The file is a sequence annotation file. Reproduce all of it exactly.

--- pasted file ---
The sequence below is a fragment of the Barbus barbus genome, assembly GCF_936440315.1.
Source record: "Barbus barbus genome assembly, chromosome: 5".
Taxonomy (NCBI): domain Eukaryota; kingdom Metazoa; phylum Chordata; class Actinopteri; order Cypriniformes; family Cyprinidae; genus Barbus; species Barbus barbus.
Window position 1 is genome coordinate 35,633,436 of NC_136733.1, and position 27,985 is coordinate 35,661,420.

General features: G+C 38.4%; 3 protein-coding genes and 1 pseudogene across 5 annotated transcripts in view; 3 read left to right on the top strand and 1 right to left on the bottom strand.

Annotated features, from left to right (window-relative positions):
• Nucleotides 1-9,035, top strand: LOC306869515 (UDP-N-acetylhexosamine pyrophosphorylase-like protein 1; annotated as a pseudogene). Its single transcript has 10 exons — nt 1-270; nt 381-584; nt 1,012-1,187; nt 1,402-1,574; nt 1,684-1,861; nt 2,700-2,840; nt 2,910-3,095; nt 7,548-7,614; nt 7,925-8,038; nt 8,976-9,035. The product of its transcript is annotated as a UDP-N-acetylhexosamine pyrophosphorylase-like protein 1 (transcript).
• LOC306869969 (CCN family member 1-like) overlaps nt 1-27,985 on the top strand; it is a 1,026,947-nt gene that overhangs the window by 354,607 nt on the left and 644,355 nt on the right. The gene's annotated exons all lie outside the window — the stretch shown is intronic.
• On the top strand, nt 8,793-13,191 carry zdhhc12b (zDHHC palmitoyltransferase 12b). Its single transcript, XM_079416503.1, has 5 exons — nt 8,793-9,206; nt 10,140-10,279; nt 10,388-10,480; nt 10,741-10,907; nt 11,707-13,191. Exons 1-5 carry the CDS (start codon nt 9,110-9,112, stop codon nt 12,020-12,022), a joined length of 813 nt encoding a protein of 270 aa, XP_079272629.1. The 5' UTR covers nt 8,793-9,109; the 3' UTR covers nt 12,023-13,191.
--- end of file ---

The sequence below is a fragment of the Barbus barbus genome, assembly GCF_936440315.1.
Source record: "Barbus barbus genome assembly, chromosome: 5".
Taxonomy (NCBI): domain Eukaryota; kingdom Metazoa; phylum Chordata; class Actinopteri; order Cypriniformes; family Cyprinidae; genus Barbus; species Barbus barbus.
Window position 1 is genome coordinate 35,633,436 of NC_136733.1, and position 27,985 is coordinate 35,661,420.

General features: G+C 38.4%; 3 protein-coding genes and 1 pseudogene across 5 annotated transcripts in view; 3 read left to right on the top strand and 1 right to left on the bottom strand.

Annotated features, from left to right (window-relative positions):
• Nucleotides 1-9,035, top strand: LOC306869515 (UDP-N-acetylhexosamine pyrophosphorylase-like protein 1; annotated as a pseudogene). Its single transcript has 10 exons — nt 1-270; nt 381-584; nt 1,012-1,187; nt 1,402-1,574; nt 1,684-1,861; nt 2,700-2,840; nt 2,910-3,095; nt 7,548-7,614; nt 7,925-8,038; nt 8,976-9,035. The product of its transcript is annotated as a UDP-N-acetylhexosamine pyrophosphorylase-like protein 1 (transcript).
• LOC306869969 (CCN family member 1-like) overlaps nt 1-27,985 on the top strand; it is a 1,026,947-nt gene that overhangs the window by 354,607 nt on the left and 644,355 nt on the right. The gene's annotated exons all lie outside the window — the stretch shown is intronic.
• On the top strand, nt 8,793-13,191 carry zdhhc12b (zDHHC palmitoyltransferase 12b). Its single transcript, XM_079416503.1, has 5 exons — nt 8,793-9,206; nt 10,140-10,279; nt 10,388-10,480; nt 10,741-10,907; nt 11,707-13,191. Exons 1-5 carry the CDS (start codon nt 9,110-9,112, stop codon nt 12,020-12,022), a joined length of 813 nt encoding a protein of 270 aa, XP_079272629.1. The 5' UTR covers nt 8,793-9,109; the 3' UTR covers nt 12,023-13,191.